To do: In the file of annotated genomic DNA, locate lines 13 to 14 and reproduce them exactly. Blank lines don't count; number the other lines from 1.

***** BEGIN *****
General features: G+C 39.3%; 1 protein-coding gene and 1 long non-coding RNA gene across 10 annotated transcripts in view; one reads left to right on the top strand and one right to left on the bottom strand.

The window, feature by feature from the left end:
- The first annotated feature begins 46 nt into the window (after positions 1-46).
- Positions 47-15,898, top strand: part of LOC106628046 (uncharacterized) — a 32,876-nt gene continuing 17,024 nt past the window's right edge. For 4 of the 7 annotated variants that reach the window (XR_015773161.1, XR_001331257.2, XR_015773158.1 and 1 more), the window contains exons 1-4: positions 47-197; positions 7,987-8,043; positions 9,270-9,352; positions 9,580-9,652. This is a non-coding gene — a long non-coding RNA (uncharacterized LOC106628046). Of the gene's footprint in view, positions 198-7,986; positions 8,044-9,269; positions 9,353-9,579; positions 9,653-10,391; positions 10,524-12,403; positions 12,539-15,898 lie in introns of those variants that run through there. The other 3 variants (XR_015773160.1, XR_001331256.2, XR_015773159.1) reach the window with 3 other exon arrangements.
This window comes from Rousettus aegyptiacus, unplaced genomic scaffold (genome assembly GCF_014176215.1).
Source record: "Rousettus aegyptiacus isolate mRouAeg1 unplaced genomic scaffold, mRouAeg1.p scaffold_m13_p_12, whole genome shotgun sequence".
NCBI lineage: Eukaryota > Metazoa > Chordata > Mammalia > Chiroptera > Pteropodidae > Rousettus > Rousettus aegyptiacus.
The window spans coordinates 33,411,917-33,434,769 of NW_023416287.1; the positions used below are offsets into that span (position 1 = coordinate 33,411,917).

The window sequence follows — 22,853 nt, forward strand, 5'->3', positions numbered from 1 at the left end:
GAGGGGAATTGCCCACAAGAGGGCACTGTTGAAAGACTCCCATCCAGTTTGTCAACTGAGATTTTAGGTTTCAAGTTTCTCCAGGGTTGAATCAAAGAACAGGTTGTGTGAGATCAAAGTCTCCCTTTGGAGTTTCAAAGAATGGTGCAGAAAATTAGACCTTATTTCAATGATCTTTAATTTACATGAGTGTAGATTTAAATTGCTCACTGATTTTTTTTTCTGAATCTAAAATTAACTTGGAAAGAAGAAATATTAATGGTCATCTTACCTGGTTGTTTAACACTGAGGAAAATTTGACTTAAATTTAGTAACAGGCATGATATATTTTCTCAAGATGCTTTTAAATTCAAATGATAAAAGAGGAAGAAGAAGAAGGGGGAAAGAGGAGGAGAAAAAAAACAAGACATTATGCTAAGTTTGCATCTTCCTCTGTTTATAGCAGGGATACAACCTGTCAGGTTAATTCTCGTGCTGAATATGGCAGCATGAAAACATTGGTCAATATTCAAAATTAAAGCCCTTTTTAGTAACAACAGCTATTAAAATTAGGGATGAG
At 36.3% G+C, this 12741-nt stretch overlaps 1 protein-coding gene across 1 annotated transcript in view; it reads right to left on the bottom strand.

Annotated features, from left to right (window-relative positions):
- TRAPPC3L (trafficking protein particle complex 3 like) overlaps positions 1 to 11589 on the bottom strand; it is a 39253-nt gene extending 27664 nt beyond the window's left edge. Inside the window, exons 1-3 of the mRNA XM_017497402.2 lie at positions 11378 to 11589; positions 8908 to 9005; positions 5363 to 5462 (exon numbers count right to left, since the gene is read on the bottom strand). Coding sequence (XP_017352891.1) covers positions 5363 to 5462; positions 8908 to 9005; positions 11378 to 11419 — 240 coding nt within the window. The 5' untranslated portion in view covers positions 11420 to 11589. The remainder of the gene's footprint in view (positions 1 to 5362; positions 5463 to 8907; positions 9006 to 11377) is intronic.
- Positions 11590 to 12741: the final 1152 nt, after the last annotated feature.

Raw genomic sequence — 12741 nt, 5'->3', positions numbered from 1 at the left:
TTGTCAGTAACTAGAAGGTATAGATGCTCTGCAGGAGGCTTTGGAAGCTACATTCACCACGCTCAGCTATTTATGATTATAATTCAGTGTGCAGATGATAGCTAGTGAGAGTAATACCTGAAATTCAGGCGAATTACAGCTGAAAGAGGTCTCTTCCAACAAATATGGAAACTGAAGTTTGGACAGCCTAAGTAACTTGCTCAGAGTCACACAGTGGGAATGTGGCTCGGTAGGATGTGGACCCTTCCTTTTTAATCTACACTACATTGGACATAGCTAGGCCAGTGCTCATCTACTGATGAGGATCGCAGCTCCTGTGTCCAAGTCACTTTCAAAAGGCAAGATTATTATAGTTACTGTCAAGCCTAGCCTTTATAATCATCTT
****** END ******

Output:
- TRAPPC3L (trafficking protein particle complex 3 like) overlaps positions 1 to 11589 on the bottom strand; it is a 39253-nt gene extending 27664 nt beyond the window's left edge. Inside the window, exons 1-3 of the mRNA XM_017497402.2 lie at positions 11378 to 11589; positions 8908 to 9005; positions 5363 to 5462 (exon numbers count right to left, since the gene is read on the bottom strand). Coding sequence (XP_017352891.1) covers positions 5363 to 5462; positions 8908 to 9005; positions 11378 to 11419 — 240 coding nt within the window. The 5' untranslated portion in view covers positions 11420 to 11589. The remainder of the gene's footprint in view (positions 1 to 5362; positions 5463 to 8907; positions 9006 to 11377) is intronic.
- Positions 11590 to 12741: the final 1152 nt, after the last annotated feature.